Article: Shabaj v. Holder: Has the Court of Appeals for the Second Circuit Split with the Third Circuit on Judicial Review of Certain USCIS Application Denials? What Sort of Judicial Review of USCIS Legal Errors Remains Available?
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Although it is not entirely clear from the decision in Shabaj what sort of legal error was alleged, there does not seem to have been any dispute that Mr. Shabaj required a waiver of inadmissibility due to his past fraud, or that his U.S. citizen wife was actually his wife and was actually a U.S. citizen. Rather, the dispute was over whether he had sufficiently established that his wife would suffer extreme hardship if he were removed—a decision that the Second Circuit had held to be discretionary, seeCamara v. Dep’t of Homeland Sec., 497 F. 3d. 121 (2d Cir. 2007). In Pinho, on the other hand, the dispute was over whether Mr. Pinho was inadmissible at all. The disputed determination of eligibility for adjustment in Pinho was, one might say, logically prior to the discretionary decision on the ultimate adjustment application, while the disputed determination of hardship in Shabaj was itself one that is deemed discretionary.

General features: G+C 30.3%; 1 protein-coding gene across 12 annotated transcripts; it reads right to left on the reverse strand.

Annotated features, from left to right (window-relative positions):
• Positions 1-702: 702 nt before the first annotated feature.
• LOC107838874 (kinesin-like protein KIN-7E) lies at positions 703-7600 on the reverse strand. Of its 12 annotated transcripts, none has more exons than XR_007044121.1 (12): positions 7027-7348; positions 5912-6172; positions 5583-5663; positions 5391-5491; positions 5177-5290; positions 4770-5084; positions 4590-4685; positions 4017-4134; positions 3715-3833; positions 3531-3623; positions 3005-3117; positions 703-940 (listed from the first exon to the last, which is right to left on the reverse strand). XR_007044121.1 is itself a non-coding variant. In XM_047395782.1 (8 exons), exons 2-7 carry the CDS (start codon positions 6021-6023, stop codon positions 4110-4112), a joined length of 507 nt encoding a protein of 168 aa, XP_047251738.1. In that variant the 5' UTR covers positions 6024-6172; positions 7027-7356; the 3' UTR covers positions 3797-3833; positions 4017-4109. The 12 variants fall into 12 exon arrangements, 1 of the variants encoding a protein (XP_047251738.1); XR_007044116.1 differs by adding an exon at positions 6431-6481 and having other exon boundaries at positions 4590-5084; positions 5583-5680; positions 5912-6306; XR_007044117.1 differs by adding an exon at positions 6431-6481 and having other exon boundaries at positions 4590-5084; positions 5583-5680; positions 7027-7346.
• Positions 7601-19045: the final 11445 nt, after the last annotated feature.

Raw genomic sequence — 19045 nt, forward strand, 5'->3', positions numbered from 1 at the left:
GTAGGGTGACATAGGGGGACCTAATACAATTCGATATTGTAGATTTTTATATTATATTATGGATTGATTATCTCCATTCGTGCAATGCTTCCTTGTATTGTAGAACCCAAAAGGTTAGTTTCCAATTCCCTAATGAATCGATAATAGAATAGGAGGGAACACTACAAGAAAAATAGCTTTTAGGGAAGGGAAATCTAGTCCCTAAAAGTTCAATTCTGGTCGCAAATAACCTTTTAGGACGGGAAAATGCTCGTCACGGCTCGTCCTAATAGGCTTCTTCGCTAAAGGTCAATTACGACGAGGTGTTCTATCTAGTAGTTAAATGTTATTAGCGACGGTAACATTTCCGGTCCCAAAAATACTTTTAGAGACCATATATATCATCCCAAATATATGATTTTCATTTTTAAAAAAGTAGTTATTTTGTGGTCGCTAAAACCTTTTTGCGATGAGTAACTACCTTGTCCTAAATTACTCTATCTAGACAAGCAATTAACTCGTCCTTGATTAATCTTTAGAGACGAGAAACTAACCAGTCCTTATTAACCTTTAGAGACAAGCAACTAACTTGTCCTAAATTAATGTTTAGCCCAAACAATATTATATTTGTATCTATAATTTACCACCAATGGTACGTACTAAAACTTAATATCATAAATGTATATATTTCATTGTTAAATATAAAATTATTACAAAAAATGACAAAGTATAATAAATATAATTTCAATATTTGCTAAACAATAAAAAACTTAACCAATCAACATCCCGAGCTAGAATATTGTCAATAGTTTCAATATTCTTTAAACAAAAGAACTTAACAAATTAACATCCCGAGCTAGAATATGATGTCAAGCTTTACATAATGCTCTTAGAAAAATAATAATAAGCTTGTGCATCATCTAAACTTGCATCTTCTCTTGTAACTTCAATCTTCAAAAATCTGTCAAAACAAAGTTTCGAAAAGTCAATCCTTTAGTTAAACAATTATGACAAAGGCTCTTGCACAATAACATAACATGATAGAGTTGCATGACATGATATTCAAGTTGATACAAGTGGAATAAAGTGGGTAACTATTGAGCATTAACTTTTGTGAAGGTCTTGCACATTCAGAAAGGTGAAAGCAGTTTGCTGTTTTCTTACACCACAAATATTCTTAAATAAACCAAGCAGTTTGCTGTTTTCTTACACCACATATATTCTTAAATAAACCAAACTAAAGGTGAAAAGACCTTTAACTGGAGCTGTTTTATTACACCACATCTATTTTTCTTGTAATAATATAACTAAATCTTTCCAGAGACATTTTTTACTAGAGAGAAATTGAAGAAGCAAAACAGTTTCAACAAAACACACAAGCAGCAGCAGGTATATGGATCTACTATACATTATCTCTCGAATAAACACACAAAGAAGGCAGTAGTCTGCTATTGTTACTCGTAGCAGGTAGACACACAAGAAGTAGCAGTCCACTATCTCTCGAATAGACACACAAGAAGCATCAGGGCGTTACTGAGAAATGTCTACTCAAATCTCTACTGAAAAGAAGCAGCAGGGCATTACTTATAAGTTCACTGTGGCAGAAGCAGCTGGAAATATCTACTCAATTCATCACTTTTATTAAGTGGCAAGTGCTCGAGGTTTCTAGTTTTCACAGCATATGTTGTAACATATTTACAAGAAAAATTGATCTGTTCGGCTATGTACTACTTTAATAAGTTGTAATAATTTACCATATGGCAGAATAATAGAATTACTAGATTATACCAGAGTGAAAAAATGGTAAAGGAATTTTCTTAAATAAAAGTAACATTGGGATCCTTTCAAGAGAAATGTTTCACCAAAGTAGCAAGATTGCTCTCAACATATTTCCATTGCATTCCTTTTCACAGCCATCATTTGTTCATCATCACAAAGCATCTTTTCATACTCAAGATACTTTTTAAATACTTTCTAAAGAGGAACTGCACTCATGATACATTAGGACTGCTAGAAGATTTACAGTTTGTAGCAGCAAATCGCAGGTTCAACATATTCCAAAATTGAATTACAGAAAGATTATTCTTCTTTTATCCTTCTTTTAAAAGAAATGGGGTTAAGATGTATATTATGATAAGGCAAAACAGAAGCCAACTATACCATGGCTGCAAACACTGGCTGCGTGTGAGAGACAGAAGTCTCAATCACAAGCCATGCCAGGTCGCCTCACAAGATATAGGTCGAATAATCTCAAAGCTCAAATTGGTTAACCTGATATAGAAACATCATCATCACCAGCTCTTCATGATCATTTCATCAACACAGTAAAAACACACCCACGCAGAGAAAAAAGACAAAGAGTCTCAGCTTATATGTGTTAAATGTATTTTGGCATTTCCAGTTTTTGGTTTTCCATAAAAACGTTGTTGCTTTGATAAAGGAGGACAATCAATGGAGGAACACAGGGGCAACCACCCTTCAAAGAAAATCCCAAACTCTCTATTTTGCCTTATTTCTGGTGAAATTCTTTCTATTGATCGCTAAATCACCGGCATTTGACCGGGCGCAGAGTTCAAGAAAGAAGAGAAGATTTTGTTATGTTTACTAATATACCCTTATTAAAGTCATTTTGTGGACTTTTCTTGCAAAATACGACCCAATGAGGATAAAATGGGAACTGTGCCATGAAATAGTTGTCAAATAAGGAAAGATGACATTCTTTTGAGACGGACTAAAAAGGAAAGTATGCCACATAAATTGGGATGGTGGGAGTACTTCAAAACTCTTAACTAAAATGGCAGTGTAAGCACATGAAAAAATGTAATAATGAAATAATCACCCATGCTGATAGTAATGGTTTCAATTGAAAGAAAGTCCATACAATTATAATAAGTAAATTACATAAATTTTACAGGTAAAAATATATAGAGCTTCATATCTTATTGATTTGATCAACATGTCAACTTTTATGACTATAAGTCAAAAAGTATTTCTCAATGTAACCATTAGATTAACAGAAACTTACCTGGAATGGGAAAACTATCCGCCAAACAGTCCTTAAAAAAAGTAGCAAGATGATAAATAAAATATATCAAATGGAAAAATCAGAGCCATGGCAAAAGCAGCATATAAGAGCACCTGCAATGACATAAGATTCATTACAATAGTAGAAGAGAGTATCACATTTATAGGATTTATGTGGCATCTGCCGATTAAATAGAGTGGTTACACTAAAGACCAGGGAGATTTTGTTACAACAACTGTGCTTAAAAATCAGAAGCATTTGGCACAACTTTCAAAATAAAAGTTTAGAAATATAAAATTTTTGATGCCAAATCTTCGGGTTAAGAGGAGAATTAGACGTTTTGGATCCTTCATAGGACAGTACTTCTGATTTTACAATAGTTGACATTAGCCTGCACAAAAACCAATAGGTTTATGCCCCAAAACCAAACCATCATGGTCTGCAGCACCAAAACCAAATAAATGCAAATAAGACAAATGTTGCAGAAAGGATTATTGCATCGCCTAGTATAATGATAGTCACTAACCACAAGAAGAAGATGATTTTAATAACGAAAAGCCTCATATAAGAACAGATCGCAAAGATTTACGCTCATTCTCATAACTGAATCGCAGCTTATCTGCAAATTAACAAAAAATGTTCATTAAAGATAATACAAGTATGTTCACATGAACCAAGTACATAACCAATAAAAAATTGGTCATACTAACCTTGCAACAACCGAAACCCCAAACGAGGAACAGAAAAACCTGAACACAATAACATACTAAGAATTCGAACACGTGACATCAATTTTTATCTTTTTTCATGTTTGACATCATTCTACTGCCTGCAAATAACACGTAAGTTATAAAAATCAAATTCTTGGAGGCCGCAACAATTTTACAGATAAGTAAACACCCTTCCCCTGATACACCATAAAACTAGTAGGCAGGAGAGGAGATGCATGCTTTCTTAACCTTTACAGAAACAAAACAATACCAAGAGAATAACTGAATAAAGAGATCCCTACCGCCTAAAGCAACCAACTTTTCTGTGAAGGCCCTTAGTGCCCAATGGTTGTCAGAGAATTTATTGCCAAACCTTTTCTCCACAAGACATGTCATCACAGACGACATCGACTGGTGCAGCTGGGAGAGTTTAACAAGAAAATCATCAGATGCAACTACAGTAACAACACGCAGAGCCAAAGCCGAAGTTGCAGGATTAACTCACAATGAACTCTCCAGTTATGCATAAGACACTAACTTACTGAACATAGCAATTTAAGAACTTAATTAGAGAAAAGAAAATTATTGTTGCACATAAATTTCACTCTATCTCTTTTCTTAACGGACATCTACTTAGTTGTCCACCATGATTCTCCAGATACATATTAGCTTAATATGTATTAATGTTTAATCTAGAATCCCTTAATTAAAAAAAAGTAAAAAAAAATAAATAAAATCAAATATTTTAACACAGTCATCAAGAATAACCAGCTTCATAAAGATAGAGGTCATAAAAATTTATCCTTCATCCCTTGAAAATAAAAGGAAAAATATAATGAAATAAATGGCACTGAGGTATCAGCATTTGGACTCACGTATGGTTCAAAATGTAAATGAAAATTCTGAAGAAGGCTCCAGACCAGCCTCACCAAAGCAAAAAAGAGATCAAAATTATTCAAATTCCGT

Although Shabaj is ineligible to reopen his removal proceedings and file a petition for review because of his participation in the Visa Waiver Program, see 8 U.S.C. § 1187(b), we do not mean to preclude a petitioner who is otherwise eligible to reopen proceedings from attempting to reopen those proceedings in order to raise legal challenges to hardship rulings by the AAO. Under those circumstances, as permitted by § 1252(a)(2)(D), we would have jurisdiction over any “constitutional claims or questions of law” raised by petitions for review to this court.
David A. Isaacson is an Associate at Cyrus D. Mehta & Associates, PLLC where he works on immigration and nationality law matters. David's practice includes asylum cases, other removal proceedings such as those based on criminal convictions or denied applications for adjustment of status, and federal appellate litigation, as well as a variety of family-based and employment-based applications for both nonimmigrant visas and permanent residence. David also assists clients in citizenship matters and late legalization matters.